S.Korean trade data underscores weak global demand

Friday, 22 February 2013 00:12 -     - {{hitsCtrl.values.hits}}

SEOUL (Reuters): South Korea posted almost no export growth for the year to date, latest official data showed on Thursday, as the country’s next president pledged action on the rapid rise of its currency.

South Korean exports for the Feb. 1-20 period fell 11.4% over the comparable period of last year while imports dropped 7.7%, Reuters calculations on data published by the country’s customs agency showed.

 Exports for the 20-day period totalled $25.8 billion and imports reached $28.6 billion, data that Korea Customs Service published on its website showed, bringing in the trade balance at a $2.8 billion deficit.

 The sharp pace of annual decline was largely attributable to the fact that the Lunar New Year’s Day fell in January last year and February this year because many factories closed for several days to celebrate the major traditional holiday.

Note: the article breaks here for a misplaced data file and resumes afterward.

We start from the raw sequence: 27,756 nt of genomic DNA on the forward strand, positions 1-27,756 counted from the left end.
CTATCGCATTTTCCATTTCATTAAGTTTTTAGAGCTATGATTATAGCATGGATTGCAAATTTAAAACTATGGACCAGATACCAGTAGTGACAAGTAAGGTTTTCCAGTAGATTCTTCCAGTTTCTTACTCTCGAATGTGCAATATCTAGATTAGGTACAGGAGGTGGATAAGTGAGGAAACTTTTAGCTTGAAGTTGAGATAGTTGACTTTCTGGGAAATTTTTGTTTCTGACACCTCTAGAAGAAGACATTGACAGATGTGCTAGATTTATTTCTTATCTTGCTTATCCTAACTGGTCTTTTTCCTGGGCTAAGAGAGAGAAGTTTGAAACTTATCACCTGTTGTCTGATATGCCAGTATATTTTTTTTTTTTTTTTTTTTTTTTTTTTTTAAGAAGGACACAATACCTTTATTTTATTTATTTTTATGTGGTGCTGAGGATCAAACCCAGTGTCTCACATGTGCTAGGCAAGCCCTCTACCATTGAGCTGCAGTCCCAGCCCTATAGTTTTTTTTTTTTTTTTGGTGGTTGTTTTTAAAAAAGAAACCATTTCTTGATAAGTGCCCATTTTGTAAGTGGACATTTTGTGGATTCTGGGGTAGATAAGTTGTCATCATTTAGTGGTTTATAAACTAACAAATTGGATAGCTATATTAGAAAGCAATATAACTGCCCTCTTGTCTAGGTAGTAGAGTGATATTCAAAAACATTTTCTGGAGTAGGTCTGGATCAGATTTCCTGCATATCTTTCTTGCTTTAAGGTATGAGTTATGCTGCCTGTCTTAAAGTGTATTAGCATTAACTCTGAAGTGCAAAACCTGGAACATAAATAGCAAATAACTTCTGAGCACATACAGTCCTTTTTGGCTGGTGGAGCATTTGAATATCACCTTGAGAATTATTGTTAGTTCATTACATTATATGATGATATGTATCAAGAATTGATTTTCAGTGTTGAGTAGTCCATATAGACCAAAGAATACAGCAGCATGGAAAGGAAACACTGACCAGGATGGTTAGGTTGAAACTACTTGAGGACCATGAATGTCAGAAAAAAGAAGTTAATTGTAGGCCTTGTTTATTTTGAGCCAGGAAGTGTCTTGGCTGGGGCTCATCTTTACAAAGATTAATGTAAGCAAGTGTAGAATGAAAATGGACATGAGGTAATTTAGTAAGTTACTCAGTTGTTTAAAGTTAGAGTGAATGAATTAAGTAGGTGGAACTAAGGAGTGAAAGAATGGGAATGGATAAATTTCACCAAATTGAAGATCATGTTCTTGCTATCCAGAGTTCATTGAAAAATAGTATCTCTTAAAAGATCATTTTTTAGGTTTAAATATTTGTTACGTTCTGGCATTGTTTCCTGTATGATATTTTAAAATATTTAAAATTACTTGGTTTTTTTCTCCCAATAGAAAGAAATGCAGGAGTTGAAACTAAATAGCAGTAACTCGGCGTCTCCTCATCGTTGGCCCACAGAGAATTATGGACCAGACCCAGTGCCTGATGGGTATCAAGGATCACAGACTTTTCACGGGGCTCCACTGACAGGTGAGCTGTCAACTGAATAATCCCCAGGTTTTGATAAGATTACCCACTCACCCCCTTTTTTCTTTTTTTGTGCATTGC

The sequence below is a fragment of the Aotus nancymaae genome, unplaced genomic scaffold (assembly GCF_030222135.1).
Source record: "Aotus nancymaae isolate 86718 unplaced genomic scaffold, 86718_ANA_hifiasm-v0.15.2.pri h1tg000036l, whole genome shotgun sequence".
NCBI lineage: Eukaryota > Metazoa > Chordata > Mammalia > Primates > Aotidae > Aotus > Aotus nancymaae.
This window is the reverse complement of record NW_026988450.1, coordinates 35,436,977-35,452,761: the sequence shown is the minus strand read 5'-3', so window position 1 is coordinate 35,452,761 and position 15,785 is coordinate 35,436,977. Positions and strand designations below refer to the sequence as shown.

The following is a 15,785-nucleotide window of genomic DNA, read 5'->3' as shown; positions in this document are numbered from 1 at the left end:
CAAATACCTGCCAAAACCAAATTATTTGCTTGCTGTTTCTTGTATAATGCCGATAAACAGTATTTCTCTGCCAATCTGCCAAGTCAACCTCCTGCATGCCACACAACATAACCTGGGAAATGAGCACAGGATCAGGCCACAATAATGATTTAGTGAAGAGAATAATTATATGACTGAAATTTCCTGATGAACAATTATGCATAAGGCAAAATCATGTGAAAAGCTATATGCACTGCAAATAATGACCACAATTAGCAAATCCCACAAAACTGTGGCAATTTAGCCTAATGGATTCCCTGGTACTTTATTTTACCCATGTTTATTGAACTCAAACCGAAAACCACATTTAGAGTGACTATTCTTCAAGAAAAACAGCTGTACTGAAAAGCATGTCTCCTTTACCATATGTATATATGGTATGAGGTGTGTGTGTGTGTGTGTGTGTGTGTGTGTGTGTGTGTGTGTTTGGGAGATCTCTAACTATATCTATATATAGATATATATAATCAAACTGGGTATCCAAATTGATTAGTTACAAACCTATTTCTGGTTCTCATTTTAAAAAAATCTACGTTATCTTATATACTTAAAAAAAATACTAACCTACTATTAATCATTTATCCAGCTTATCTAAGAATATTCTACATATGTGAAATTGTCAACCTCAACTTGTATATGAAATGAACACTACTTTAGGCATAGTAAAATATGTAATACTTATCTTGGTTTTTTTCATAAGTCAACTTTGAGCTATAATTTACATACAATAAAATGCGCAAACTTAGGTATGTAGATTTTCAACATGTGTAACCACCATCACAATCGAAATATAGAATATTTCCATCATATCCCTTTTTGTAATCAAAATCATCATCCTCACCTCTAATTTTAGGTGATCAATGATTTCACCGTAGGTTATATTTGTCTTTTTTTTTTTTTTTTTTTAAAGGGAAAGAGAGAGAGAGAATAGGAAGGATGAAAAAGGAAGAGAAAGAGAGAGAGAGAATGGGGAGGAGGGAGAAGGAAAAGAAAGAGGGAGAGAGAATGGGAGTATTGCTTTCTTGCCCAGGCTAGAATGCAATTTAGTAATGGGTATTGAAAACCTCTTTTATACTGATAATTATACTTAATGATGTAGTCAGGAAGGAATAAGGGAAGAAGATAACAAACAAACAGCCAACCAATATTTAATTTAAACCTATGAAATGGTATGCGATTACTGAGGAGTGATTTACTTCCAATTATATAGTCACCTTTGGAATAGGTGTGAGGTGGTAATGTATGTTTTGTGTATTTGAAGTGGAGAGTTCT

Reuters calculations show exports for the year to Feb. 20 were 1.4% more than that for the comparable 2012 period while imports were 0.8% less, dashing hopes among policymakers that global trade may be recovering.

 South Korea is home to some of the top global suppliers of smartphone, cars and ships such as Samsung Electronics  and Hyundai Motor and sends one-quarter of its exports to neighbouring China.

 The data came a day after President-elect Park Geun-hye said her administration, due for inauguration next week, would pre-emptively act to limit the impact of the fast-rising won on local companies.  Park, from the ruling conservative party, did not elaborate on possible measures but currency traders took the unusually direct comment as indicating the next government may seek to slow the won’s appreciation.  

The won was trading down 1% against the dollar versus the end of 2012 but has jumped more than 6% against the yen so far this year on top of a whopping 23% gain last year, mainly due to Japan’s policy easing.

South Korea and Japan compete head-on in key export markets for cars, ships and electronics goods and changes in the value of their currencies affect the pricing power or profits at export companies, or both.